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Winter Olympics Protests

What's With All the Controversy Around the Winter Olympics?

Do you love figure skating but worry that you're supposed to boycott the upcoming Winter Olympics in Sochi thanks to Russia's antigay laws? Athletes and fans alike are wondering how to handle the Games after Russian President Vladimir Putin signed a draconian bill into law this past June. Called an antigay propaganda law, it basically means you can go to jail for saying it's OK to be gay or raised by gay parents. Understandably, many are concerned about how this might impact gay fans, reporters, or Olympians traveling to the country. And activists have called for a boycott of the Games and Russian products — like vodka.

Back in October, Putin assured everyone that gay people will be welcome at the Winter Olympics, but his statement didn't fully address the issue. Following months of protests and worldwide criticism over the law, Putin said, "We are doing everything, both the organizers and our athletes and fans, so that participants and guests feel comfortable in Sochi, regardless of nationality, race, or sexual orientation."

Despite Putin's assurances, the US is taking the 2014 Games as a chance to make a statement about human rights. Like the presidents of France and Germany, President Barack Obama has decided to skip the Games, and instead the US is sending three openly gay athletes to head up the delegation: tennis star Billie Jean King, who came out in the '80s as one of first openly gay professional athletes, Olympic gold-medal figure skater Brian Boitano, who just came out this week, and Olympic hockey medalist Caitlin Cahow. A White House spokesman explained: “The US Delegation to the Olympic Games represents the diversity that is the United States." As for Team USA, many hope that Americans at home will support them and that the Games can be a chance to further a dialogue about inclusion.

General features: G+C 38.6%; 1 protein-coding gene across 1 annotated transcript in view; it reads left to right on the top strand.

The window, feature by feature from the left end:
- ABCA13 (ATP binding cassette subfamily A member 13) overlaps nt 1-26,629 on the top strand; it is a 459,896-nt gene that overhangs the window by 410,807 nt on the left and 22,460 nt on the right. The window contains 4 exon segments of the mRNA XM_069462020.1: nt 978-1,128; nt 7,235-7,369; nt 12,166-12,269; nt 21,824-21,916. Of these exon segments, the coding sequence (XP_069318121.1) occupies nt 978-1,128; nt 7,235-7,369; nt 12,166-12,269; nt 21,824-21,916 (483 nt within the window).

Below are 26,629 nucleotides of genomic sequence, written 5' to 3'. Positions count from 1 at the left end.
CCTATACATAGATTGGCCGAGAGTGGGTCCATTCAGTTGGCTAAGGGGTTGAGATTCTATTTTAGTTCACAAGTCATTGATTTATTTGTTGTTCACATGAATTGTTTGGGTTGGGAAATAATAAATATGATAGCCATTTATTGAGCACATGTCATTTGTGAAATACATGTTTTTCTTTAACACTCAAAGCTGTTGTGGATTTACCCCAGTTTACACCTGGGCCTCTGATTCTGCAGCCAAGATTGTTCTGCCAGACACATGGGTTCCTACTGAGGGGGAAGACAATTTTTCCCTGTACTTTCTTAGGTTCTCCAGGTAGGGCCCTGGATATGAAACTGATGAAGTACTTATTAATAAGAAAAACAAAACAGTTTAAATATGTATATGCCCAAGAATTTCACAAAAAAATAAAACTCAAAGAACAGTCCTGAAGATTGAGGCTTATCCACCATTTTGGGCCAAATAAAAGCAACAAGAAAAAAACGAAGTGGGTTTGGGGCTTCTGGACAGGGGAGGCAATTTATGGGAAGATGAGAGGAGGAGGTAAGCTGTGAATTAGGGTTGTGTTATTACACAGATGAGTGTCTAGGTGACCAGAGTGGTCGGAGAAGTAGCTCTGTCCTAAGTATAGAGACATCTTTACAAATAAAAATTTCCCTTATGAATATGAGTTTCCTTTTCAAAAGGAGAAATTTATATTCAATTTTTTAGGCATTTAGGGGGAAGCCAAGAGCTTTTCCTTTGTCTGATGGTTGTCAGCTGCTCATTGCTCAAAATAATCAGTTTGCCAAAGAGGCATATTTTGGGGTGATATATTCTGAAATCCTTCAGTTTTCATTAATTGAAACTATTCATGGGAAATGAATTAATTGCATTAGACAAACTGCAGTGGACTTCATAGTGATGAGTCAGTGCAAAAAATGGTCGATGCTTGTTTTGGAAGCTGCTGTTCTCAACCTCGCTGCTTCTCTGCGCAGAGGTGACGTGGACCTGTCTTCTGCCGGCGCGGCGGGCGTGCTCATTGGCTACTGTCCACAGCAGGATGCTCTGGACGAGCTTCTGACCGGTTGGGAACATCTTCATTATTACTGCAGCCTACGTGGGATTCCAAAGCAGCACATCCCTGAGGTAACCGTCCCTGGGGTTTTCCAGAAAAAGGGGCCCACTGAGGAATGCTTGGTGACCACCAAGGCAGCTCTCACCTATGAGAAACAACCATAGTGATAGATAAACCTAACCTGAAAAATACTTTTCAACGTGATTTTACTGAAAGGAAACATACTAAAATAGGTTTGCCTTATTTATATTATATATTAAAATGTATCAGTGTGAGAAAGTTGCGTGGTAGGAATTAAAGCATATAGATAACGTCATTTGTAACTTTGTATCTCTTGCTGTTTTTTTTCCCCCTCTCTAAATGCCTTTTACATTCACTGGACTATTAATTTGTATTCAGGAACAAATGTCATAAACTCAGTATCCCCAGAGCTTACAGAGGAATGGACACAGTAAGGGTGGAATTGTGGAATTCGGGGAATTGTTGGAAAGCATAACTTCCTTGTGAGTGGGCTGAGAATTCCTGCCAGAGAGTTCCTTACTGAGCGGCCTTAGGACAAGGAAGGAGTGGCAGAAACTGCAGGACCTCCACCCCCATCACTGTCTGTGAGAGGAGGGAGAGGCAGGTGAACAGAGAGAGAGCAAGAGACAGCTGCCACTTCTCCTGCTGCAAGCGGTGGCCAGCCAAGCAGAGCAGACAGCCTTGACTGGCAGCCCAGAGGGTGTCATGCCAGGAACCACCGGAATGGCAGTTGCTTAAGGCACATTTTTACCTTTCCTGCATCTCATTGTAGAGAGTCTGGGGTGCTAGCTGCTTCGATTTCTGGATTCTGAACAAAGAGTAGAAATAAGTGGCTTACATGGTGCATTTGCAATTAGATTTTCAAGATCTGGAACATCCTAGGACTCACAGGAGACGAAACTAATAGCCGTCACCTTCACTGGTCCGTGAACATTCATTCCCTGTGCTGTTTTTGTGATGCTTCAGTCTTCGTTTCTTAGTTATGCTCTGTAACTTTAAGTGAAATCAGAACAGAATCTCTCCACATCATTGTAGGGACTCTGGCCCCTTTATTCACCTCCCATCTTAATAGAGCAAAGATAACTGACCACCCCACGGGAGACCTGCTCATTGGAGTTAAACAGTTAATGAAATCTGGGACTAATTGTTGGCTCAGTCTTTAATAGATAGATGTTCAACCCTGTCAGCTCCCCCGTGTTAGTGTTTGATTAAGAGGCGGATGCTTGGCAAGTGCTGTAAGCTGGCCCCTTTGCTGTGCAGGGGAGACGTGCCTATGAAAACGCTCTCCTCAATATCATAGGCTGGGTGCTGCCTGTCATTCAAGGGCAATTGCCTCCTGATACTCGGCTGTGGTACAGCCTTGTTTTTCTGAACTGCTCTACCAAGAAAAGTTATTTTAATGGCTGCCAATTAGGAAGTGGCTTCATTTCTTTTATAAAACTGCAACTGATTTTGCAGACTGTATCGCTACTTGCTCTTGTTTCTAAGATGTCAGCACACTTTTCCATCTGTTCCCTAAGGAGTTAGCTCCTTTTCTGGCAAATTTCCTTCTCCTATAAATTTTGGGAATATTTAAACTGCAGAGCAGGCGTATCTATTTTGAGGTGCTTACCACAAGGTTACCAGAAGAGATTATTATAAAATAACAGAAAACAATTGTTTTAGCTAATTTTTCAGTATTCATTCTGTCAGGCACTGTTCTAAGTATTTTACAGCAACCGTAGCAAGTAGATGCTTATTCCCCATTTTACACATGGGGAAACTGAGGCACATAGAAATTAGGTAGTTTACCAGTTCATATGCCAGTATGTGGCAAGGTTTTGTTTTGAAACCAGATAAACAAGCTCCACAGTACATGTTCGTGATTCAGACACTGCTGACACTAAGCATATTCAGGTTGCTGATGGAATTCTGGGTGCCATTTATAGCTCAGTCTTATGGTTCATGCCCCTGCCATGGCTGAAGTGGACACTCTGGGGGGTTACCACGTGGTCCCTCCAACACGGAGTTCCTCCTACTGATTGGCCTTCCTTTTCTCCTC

Keep reading to find out if US presidents typically attend.

In 2008, George W. Bush made the trip to Beijing for the Olympics. Joe Biden represented the US at the Vancouver Games in 2010. And you may recall in 2012, First Lady Michelle Obama lived it up at the Summer Olympics in London. While there, she met up with David Beckham and some cute kids for a Let's Move event and cheered on Team USA's men's basketball team. But this year will be the first time in more than a decade that a president, vice president, first lady, or former president has failed to attend an opening or closing ceremony. Russia's decision to give NSA whistleblower Edward Snowden asylum probably isn't helping either.

Apparently aware of the PR problem, Putin's Russia is making even more human right's overtures. The Russian parliament voted on Wednesday to grant amnesty to those jailed for less than five years, especially mothers with young children, people with disabilities, or those who committed crimes as minors. Two members of the protest punk group Pussy Riot, whose jailing has been decried as a human right's violation, as well as Greenpeace activists, will likely be included in the up to 5,000 inmates set to be freed. How does Pussy Riot feel about it? Member Maria Alyokhina reportedly asked: “Can I refuse to be amnestied?”

Image Source: Getty
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